CHAPEL HILL Neurons, or nerve cells, communicate with each other through contact points called synapses. When these connections are damaged, communication breaks down, causing the messages that would normally help our feet push our bike pedals or our mind locate our car keys to fall short.
Now scientists at the University of North Carolina at Chapel Hill School of Medicine have shown that a protein called neurexin is required for these nerve cell connections to form and function correctly.
The discovery, made in Drosophila fruit flies may lead to advances in understanding autism spectrum disorders, as recently, human neurexins have been identified as a genetic risk factor for autism.
"This finding now gives us the opportunity to see what job neurexin performs within the cell, so that we can gain a better insight into what can go wrong in the nervous system when neurexin function is lost said Dr. Manzoor Bhat, associate professor of cell and molecular physiology in the UNC School of Medicine and senior author of the study.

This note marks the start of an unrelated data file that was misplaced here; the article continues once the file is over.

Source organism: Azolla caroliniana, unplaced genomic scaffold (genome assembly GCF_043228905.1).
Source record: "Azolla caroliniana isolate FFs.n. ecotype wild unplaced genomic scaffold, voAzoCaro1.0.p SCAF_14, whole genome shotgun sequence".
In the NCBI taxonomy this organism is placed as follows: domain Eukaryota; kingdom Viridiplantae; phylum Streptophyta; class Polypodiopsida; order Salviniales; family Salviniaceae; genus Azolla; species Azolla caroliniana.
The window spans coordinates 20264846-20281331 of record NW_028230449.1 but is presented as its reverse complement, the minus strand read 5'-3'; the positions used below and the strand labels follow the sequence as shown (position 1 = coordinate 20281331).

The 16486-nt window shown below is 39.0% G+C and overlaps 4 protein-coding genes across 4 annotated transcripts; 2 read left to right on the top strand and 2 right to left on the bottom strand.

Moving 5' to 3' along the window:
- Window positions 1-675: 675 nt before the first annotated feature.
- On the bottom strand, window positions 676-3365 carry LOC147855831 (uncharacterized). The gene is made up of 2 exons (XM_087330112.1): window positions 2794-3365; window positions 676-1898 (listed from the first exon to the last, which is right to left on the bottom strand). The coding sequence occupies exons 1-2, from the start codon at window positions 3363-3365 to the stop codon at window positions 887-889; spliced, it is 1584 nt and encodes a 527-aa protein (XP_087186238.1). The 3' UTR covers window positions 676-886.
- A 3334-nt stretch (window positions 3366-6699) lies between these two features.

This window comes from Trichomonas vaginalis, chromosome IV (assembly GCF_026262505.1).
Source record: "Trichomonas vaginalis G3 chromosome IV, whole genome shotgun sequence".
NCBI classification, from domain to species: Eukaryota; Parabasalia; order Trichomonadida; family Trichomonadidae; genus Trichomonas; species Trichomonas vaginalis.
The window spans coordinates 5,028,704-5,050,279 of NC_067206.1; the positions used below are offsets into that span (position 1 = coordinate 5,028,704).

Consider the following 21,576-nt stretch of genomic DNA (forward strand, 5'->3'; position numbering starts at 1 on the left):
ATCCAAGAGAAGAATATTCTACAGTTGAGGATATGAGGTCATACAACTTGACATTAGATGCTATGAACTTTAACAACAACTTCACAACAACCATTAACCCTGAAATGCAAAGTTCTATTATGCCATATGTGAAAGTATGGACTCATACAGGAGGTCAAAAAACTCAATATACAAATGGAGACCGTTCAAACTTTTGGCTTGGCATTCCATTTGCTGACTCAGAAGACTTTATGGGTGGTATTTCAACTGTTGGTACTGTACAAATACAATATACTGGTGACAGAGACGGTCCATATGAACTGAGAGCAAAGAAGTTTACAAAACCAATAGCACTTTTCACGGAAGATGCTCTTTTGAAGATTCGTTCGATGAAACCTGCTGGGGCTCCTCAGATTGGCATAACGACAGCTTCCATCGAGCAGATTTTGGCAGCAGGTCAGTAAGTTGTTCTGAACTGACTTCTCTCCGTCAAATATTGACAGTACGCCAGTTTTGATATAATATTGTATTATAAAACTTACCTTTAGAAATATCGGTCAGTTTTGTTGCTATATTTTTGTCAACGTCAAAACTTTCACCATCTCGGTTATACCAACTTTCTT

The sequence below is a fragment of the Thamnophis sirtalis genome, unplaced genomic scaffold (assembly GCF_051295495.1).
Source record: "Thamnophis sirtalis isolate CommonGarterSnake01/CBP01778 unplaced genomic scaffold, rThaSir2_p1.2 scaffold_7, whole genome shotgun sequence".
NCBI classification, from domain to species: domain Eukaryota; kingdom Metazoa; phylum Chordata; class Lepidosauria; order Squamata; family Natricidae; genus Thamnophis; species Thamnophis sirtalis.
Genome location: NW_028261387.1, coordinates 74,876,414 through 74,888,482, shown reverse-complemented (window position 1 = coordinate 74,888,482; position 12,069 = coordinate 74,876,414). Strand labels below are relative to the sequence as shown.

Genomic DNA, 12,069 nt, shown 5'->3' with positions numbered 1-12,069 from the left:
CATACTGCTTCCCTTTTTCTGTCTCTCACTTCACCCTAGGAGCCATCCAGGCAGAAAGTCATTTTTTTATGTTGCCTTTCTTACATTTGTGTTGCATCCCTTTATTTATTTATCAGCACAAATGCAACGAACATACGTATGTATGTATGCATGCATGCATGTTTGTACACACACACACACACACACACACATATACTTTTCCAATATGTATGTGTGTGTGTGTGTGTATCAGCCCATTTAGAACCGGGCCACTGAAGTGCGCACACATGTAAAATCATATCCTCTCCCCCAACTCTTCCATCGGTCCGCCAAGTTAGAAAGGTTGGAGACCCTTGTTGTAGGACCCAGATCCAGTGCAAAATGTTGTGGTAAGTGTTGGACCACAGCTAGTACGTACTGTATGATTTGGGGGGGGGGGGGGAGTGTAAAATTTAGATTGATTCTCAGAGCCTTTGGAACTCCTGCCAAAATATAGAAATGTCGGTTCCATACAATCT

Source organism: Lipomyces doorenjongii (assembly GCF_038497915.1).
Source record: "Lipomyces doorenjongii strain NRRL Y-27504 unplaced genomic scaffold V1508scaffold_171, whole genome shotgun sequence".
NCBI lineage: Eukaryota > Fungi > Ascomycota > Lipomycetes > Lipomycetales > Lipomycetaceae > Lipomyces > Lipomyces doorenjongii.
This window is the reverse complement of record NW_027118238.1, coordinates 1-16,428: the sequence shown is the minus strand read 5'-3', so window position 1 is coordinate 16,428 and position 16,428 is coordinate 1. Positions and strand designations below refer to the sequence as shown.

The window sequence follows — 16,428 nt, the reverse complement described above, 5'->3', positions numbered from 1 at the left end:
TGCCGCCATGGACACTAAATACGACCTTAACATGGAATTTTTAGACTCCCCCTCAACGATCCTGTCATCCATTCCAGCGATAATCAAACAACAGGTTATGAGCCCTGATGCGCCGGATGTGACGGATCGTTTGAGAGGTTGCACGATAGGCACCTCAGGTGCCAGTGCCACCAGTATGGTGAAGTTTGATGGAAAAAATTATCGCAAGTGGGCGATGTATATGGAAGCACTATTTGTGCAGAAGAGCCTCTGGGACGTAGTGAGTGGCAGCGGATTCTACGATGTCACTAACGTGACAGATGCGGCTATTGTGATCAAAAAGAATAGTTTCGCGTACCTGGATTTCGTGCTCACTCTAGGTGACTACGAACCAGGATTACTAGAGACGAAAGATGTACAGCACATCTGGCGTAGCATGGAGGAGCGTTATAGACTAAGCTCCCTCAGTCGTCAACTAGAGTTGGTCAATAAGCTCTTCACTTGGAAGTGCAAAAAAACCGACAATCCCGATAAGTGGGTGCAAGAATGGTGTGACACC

The study, published online September 6, 2007, in the journal Neuron, is the first to successfully demonstrate in a Drosophila model the consequences that mutating this important protein may have on synapses.
The research was supported in part by grants from the National Institute of General Medical Sciences, National Institute of Neurological Disorders and Stroke and the National Institute of Mental Health and funds from the state of North Carolina.
During the last decade, scientists have learned that neurexins are integral to the transmission of chemical signals within the nervous system. Neurexins interact with binding partners called neuroligins to link neighboring nerve cells together so that signals can be sent and received correctly.
Previous attempts to study these proteins in animal models have been challenging. In vertebrates such as mice, three different genes code
|Contact: Les Lang|
University of North Carolina at Chapel Hill